Monday, September 7, 2015

Herculaneum Found and Apicius’ Partridge in Berry Wine Sauce

John Martin’s Destruction of Pompeii, 1822 

It was August 79AD in a resort town called Herculaneum sitting on the left side of the Italian boot’s ankle (about 143 miles south of Rome –– that’s about a week’s journey by horse).

Bacchus with Agathodaemon and Vesuvius from the House of the Centenary, 2nd century BC

The town had been created in the shadow of the ancient volcano Vesuvius; a volcano that had been dormant for 800 years –– so long that the inhabitants of surrounding towns no longer considered it dangerous. Rather, it was thought of as generously benign since it was covered in lush and fertile soil –– a handsome detail in the landscape until the summer of 79. 
The Last Day of Pompeii, Karl Brullov, (1830-33)

The myth has always been that the city was taken unawares by the cataclysm. New evidence suggests this is not the case at least in Herculaneum – there were warnings. Pliny the Younger  (61-113 AD) who witnessed the disaster from across the Bay of Naples, reported that earthquakes had shaken the area with considerable force before the volcano erupted, causing many to flee. Many in Pompeii didn’t heed the warning earthquakes and doubled down on sacrifices to angry gods. The gods did not listen – they never do.

I.C. Dahl, Vesuvius (1826)

Contemporary accounts of the event described a pillar of ash that flew straight up into the sky, rising to 20 miles high. When it hit the tropopausePliny the Younger told the historian Tacitus  that the pillar’s top then spread out creating a stone pine tree shape at which point it lost cohesion and it began to rain debris and dust.

Some people escaped leaving their valuables behind, probably imagining they could return after the storm had passed. Tragically, others stayed too long with their valuables or thought they could pinch a few juicy items on their way out of town – big mistake.

The Moregine Silver Treasure – some of the cups would have been antique in 79AD

A hoard of silver, later known as the Morefine Treasure, was found in Herculaneum in a basket stashed in a public bath, perhaps stolen from vacant mansions by a foolish lingerer. The rich hoard did him no good, his roasted bones were found beside his treasure.

Some trusting inhabitants remained in Herculaneum only to be incinerated in the middle of baking bread or plastering a wall but many did get away with their treasures. There weren’t as many bodies as there were in Pompeii. Aside from the warning earthquake, the other reason for this is what fell on the two cities and when.

Vesuvius from Portici, Joseph Wright of Derby (1774-6)

Pompeii was destroyed by rocks and superheated blasts –– Herculaneum got a warning shot in the form of a dusting of harmless ash before the destructive pyroclastic surges.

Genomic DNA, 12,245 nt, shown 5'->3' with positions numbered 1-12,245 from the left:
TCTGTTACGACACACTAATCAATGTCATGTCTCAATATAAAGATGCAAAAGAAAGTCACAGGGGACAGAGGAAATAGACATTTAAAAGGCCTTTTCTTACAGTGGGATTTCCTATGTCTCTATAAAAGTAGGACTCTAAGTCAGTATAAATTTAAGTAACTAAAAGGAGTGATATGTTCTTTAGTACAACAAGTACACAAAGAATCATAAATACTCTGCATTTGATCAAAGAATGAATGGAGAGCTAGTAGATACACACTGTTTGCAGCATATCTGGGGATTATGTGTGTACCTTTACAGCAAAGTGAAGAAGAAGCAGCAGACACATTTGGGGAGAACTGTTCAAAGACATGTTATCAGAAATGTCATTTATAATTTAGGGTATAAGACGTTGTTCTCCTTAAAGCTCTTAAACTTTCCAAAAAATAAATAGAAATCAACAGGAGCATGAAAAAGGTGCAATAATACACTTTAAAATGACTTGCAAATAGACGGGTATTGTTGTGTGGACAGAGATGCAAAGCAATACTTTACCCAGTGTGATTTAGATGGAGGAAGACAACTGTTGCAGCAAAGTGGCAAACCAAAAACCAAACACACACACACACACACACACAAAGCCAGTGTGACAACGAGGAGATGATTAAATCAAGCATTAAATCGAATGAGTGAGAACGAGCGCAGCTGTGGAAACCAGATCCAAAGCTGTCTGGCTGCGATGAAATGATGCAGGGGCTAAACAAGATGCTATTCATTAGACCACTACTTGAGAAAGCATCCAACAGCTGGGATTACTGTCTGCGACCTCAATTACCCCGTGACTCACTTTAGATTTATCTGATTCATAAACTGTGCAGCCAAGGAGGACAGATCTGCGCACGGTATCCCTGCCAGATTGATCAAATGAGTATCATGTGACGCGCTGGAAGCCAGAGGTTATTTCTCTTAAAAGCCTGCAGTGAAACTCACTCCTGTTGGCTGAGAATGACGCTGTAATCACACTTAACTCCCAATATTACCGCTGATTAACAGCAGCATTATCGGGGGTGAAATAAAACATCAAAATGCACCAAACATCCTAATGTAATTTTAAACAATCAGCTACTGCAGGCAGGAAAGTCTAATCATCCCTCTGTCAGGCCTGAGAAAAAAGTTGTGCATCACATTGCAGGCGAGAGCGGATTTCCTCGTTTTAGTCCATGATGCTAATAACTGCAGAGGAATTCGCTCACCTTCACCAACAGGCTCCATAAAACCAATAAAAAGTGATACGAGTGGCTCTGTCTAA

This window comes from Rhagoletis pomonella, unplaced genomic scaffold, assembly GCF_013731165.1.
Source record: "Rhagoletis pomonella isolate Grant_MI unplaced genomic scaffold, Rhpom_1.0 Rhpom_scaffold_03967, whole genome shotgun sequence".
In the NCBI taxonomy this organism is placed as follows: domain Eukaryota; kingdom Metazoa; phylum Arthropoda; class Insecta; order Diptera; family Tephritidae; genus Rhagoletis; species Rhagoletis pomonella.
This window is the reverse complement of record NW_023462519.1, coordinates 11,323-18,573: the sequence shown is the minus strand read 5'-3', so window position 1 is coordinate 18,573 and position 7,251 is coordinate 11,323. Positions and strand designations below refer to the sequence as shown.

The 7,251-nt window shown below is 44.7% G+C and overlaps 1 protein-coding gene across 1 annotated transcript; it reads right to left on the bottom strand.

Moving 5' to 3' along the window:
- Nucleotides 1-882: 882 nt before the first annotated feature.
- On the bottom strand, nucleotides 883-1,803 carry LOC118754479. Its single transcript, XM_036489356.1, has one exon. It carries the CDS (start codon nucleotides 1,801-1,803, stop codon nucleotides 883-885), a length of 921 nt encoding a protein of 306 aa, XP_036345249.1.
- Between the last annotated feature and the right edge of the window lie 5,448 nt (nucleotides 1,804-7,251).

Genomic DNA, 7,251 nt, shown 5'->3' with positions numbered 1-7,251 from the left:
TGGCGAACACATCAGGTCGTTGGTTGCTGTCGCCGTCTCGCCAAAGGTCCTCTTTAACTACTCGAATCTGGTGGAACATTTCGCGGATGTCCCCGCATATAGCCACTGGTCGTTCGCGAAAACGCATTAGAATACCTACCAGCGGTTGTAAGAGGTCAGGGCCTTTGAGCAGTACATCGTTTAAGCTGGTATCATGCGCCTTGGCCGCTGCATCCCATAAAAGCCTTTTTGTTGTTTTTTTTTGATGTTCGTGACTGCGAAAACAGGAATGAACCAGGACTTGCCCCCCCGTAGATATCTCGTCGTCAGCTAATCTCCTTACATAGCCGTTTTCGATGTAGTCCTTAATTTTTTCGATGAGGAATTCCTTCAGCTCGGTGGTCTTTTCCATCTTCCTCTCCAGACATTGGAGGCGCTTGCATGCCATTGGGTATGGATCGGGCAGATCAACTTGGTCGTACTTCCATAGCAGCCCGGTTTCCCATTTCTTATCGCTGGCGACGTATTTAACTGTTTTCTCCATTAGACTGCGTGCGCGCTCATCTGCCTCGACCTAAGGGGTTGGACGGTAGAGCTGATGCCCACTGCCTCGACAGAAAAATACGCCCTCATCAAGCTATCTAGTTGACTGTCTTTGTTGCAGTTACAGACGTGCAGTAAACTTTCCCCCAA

Herculaneum, although closer to the volcano, was fortunate in that way –– the super-heated pyroclastic flow actually gently covered the city so that the wood is preserved –– charred of course but still recognizable as tables, doors and screens –– all buried under 60 feet of hardened ash (also why most of the city has yet to be uncovered).

Wooden screen (behind protective glass)

Even delicate screens have survived in the airless world for nearly 2000 years. Unfortunately opening it up has started the disintegration clock ticking again.

Let's not forget color.  Rome loved color, especially those heavenly reds.  Sometimes spare and elegant, other times lush and richly figured.  Art was everywhere even in middle-class houses.

Even marble statues were gently colored making them far more human and less cold than we imagined.

The streets were not drab either.

Artist’s rendering of ancient Roman city, Pompeii De Agostini Picture Library/Scala, Florence

Herculaneum was a prosperous Roman resort town with businesses and private houses on pleasant main streets that had covered sidewalks (without carts or wagons allowed—perhaps to keep animal waste to a minimum?). 

Herculaneum bath, Deposit photo

There was a public water system with aqueducts from the mountains for fountains, drinking and baths that were taken daily at public bathhouses. 

Public fountain encouraging hair washing!

There was even a sewer system so that streets did not flow with human waste as they did in Pompeii (although the Romans did wash their clothes with fermented urine/ammonia that was collected and taxed!).

Water was important in Herculaneum, it was a feature of upper-class dining rooms, often flowing into pools or into dancing fountains that would have been an elegant touch at a Roman dinner party –– baths were often located in rooms adjoining the dining room so you could warm up or cool off after a large meal perhaps?

Closeup of the Neptune and Amphitrite mosaic

The most famous dining room of Herculaneum, the dining room of Neptune and Amphitrite is missing many pieces of sculpture and reliefs that had originally been there because it was one of the first areas to be excavated in the 18th century and was plundered under orders of the King of Naples. You can only imagine how splendid it must have been when it was new.

Dining was done pretty much lying down. Romans did not sit at a table to eat, some people sort of half-sit on one arm, or are prone leaning on one arm or lie on their stomachs, propped up on both arms on giant pillows.  I would imagine it would get terribly uncomfortable in a short time.